GAGLIANO: That's a dicey call, Dave. I thought her words were measured, resolute, defiant --

BRIGGS: Absolutely.

GAGLIANO: So completely British.

BRIGGS: Striking a perfect tone once again.

GAGLIANO: She reminds me of Margaret Thatcher and Churchill during the bombing in Britain in the '40s. I think that she set the right tone and the right course going forward. The devil is always in the details. You know, we have programs here in the United States -- Stellar Wind, the Patriot Act, FISA -- and we always have to balance how much civil liberty do we want to take away from folks to keep us safe, and she's in the same position.

BRIGGS: You mentioned our programs. They have what's called Prevent there in the U.K., but it's very controversial. What is it? What's the backdrop of it? What are they designed to do?

GAGLIANO: The controversy there is the collection of metadata. Americans and the Brits are a little uncomfortable with the fact that the government might collect and store data. They don't look at that data unless it has a link to someone that has been determined to be in terrorist channels, but we're uncomfortable with that, as are the Brits.

[04:05:05] ROMANS: Right. The other thing we're uncomfortable with is this idea of some kind of international confab regulating information, you know? I mean, and that's something -- honestly, I mean, information and free speech is the oxygen of democracy, but that's been weaponized by the terrorists. That's a really fine line to walk here.

You know, how do you prevent all of this, you know, terrible terrorist ideology from spreading like wildfire online without actually then having the terrorists win by shutting down some free speech?

GAGLIANO: What is one of the dearest tenants to Americans and it's the First Amendment, and where is that appropriate line where you say free speech now goes into the realm of being dangerous? And that's kind of where we are right now, is making that determination on allowing free speech, allowing people to express themselves, allowing people to read what they want, listen to what they want, but when does it border on this could potentially turn into an attack?

BRIGGS: The macro level is where this would be fought, but on a micro level, you often see London police officers unarmed. Should something be done differently? And they responded perfectly to this --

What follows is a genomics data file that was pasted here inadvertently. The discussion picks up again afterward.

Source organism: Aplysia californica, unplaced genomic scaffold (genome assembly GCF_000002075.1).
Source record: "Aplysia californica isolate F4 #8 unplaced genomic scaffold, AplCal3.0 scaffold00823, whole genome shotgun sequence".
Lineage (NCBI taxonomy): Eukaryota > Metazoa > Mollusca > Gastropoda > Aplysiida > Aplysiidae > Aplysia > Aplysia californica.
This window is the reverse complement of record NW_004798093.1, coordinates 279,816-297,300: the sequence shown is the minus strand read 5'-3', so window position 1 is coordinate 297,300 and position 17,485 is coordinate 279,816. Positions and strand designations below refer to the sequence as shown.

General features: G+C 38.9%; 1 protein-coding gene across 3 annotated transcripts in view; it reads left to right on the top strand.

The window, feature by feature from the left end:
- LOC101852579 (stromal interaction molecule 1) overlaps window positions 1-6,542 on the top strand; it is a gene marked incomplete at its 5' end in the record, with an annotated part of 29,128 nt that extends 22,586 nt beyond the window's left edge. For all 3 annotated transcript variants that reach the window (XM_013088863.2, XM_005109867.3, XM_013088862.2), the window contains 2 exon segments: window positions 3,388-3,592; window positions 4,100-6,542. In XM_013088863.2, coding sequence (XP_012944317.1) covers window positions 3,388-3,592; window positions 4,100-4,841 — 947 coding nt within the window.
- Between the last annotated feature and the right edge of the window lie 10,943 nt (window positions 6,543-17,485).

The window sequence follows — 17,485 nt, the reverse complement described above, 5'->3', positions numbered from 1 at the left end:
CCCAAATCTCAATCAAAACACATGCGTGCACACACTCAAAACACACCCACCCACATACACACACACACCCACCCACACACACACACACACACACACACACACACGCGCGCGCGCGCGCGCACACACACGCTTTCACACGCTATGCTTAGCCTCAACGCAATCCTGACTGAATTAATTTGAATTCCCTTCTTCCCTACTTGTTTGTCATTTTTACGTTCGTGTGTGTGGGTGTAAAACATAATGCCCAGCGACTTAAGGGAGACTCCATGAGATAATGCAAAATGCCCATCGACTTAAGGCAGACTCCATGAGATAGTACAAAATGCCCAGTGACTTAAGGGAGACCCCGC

ROMANS: Eight minutes.

BRIGGS: -- eight minutes after the call. But should more police officers be armed in the U.K.?

GAGLIANO: Britain's history being what it is, that is a tough call. From my perspective, we have to give law enforcement in the United States every tool available. And I know when we come down and look at things like what happened in Ferguson, we say we don't want our law enforcement militarized.

ROMANS: Right.

GAGLIANO: We don't want armored personnel carriers and grenade launchers, but the problem is, when you do need them against a consistent and I'll use this term, existential threat that the terrorists are, we need to have them in our -- ROMANS: An armed police officer versus a big truck mowing down -- I

mean, so this was another one of this vehicle attack. We've had many of them since 2014. There's one in Stockholm, of course, the Christmas market in Berlin, that terrible episode in Nice, France, you know, just the pictures of the crushed strollers. How do we in this country protect against vehicle attacks? In New York, there was just an attack in New York. It wasn't a terrorist, but still, there were fatalities.

GAGLIANO: The average consumer vehicle in the United States weighs 4,000 pounds, 2 tons. Unless we want to regulate it to the point where we're going to go in and make sure that that vehicle can't go above 10 miles an hour, which is not going to happen --

ROMANS: What about pedestrian safe zones? I mean for London Bridge for example, I mean maybe -- is there something they could have done? There was just another bridge attack in Westminster two weeks ago.

GAGLIANO: Look in New York. I used to work at 26 Federal Plaza in lower Manhattan, right in the shadow of the towers. Look at how every major building, whether it's an iconic building like the Empire State building, or the Federal building, have concrete barriers (ph) placed around it and layered security. Layered security is the secret. What happened in Nice, France where you had 86 people killed, was that long, unending thoroughfare where that driver was able to wreak maximum havoc.

In a city like New York, I don't think you could drive that far. You look at what happened in Times Square. It definitely is a threat, but unless we want to start making so that it's impossible for us to get around in our day-to-day --

ROMANS: Because terrorism makes us all live in a police state, basically.

BRIGGS: Right.